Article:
LITTLE ROCK, Ark. — Under Arkansas’ COVID-19 mandates, businesses across the state have been cited for not following the rules. Meanwhile, those same rules aren’t always being followed or enforced at offices run by the state.
The state’s Central Revenue Office off 7th Street in downtown Little Rock is a traffic spot. Our Working 4 You team went inside and found a lack of social distancing and multiple people who weren’t wearing a mask.
That same sight wasn’t a comfort for Jeanetta Townsend and her kids.
“It’s very concerning,” Townsend said. “People are dying every day from this and the numbers are steady going up.”
Townsend says she couldn’t avoid a trip in since it’s the only way her 17-year-old daughter could get her first license.
“You have to wear mask and a lot of people don’t wear it,” Townsend added.
We saw that firsthand during trips we made to the Central Revenue Office over the course of a few days. In all our cameras captured more than a dozen people without masks on, some sat on crowded benches, others walked through the lobby, and several stood at the counter.
Commissioner of Revenue for the Department of Finance and Administration, Charlie Collins, tells us it’s something he plans to check on.
“We’re always working to do better,” Collins said. “I hear you saying that now you’ve spent some time, so now that tells me that’s something I need to keep a better eye on so I will keep a better eye on it.”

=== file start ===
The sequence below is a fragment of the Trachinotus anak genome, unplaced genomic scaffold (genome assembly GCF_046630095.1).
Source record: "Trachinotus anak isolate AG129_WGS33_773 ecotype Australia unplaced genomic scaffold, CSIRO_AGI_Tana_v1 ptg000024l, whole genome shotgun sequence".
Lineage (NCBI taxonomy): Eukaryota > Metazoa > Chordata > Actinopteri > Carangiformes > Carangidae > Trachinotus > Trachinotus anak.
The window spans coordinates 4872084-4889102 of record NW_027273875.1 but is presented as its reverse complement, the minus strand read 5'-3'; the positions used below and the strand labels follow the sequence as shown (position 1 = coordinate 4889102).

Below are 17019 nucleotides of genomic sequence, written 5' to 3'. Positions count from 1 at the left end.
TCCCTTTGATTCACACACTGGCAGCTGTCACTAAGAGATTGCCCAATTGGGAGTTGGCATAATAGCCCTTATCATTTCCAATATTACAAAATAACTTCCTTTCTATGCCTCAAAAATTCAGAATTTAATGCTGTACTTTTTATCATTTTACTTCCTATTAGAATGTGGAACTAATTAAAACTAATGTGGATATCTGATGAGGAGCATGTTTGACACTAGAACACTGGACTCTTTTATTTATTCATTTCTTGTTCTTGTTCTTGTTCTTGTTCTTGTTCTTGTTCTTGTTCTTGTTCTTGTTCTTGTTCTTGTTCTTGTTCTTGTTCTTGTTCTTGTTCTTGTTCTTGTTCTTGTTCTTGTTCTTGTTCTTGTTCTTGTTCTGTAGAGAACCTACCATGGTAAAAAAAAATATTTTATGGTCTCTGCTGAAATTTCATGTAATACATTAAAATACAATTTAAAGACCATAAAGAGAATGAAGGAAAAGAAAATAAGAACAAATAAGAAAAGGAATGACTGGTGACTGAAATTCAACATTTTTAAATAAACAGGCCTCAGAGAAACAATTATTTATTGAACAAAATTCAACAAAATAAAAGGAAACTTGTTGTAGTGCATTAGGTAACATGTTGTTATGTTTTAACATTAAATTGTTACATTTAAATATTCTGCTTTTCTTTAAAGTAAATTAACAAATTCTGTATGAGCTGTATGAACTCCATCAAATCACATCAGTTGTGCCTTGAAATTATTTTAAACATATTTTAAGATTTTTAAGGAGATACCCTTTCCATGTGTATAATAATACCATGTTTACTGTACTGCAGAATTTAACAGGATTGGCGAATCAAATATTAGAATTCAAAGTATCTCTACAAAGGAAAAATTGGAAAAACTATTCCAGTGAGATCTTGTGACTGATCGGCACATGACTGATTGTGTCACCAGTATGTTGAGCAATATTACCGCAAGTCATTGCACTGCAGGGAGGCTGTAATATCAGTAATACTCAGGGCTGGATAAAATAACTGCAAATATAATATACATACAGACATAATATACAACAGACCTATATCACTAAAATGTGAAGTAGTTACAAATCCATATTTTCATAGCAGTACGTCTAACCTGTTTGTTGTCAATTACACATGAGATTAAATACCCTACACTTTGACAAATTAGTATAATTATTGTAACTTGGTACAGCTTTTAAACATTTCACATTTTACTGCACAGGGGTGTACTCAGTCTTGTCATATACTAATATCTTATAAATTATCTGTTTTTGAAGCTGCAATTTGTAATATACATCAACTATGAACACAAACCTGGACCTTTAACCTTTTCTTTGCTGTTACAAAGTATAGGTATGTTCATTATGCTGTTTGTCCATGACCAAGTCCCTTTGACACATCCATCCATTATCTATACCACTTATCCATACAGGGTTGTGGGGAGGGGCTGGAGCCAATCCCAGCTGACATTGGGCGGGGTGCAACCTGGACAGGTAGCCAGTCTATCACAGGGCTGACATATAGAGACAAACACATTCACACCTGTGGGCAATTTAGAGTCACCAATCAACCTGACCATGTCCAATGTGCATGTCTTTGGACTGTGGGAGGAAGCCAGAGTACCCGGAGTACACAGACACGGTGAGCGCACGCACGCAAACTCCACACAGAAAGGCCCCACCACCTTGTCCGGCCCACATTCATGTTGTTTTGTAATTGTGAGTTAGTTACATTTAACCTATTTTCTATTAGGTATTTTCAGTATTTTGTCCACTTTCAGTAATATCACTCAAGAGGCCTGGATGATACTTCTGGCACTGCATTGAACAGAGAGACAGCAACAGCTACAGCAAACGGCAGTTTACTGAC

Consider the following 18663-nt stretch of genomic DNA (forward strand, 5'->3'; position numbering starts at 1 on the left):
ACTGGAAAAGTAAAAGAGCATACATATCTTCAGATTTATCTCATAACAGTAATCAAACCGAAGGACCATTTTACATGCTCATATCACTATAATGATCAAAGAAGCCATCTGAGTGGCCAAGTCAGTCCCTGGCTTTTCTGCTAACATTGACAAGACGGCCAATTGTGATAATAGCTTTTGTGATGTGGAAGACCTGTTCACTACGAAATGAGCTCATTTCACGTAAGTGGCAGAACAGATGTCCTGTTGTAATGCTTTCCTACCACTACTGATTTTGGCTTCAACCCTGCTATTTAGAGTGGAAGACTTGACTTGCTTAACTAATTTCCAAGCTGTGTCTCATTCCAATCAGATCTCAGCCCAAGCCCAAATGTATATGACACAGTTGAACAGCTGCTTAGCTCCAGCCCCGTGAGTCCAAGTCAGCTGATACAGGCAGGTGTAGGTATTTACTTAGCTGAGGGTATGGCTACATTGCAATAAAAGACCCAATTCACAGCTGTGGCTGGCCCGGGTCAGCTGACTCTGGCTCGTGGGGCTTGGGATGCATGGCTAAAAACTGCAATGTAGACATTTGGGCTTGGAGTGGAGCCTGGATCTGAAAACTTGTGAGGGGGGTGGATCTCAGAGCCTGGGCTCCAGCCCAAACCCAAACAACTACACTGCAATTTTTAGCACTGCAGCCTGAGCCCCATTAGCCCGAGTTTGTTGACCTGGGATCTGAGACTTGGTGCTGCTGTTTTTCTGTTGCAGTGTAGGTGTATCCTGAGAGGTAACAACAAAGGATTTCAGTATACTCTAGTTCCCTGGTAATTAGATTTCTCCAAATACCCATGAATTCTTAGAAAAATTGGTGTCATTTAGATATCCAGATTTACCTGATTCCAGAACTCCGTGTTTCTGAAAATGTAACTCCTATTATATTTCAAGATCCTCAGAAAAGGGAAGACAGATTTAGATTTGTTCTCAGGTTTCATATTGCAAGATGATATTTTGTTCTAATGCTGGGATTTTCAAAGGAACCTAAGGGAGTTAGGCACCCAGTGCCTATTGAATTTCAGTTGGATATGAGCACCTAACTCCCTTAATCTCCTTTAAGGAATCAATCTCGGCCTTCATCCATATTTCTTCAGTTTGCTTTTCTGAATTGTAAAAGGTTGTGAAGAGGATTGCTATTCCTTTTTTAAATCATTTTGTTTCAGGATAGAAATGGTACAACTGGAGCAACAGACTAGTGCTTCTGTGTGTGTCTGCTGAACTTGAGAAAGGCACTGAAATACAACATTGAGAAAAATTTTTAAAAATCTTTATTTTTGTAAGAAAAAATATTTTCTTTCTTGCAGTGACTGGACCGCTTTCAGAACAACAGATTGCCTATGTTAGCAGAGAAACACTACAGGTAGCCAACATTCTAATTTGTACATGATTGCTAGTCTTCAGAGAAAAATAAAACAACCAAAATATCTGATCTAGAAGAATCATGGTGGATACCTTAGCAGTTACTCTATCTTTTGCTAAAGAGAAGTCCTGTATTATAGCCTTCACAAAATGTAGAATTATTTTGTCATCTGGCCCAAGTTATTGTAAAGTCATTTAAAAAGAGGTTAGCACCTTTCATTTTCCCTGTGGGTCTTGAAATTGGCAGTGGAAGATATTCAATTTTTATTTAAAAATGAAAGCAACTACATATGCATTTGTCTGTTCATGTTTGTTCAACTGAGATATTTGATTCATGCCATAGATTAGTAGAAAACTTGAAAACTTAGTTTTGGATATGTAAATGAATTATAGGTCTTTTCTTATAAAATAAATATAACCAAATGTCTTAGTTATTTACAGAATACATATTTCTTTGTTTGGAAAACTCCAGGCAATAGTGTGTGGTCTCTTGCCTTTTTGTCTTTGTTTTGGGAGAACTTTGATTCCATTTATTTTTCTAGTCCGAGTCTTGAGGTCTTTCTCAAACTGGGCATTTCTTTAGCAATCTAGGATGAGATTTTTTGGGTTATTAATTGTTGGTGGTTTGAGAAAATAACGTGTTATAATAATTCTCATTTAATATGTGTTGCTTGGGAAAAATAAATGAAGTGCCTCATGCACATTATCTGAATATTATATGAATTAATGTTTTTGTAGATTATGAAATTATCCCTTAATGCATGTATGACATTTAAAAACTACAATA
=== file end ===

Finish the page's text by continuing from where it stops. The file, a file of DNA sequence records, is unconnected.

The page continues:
What’s happening downtown is a stark contrast to the other two offices in Little Rock where employees control who gets in and seats are spaced out. Collins says that system isn’t feasible in the Central Revenue Office since it is in on ground floor of an office building.
Collins pointed to other standardized policies, including a sanitization machine that travels to offices across the state for a deep cleaning.
“We have a very aggressive cleaning schedule for example in our large offices the workers there attempt to clean those surfaces virtually on the hours.”
Collins sees a big challenge as balancing Governor Asa Hutchinson’s executive order from July, which put the rule in black and white but leaves enforcement as more of a shade of gray.
“If you can’t social distance it’s mandatory you wear a mask,” Collins said. “There are multiple components to this, for example there are medical exemptions.”
Instead of singling someone out Collins says employees can offer them a mask, but they won’t turn them away.
“Our employees, frankly they’re not law enforcement.,” he explained. “I’ve seen in various places around the country great amounts of violence spark up over what I would call vigilante mask enforcement.”
That’s why it’s his employees he hopes people will think about before stepping into an office, and remember they’re putting their health at risk.
“I think our front-line workers are heroes in this whole pandemic,” Collins said.
In all, there are 134 revenue offices across the state. Since the pandemic started about 1 of every 3 of those had to close because of COVID.
Collins is also reminding people there are many services they can access online, including renewing their license and registration. You can find more information about those services HERE.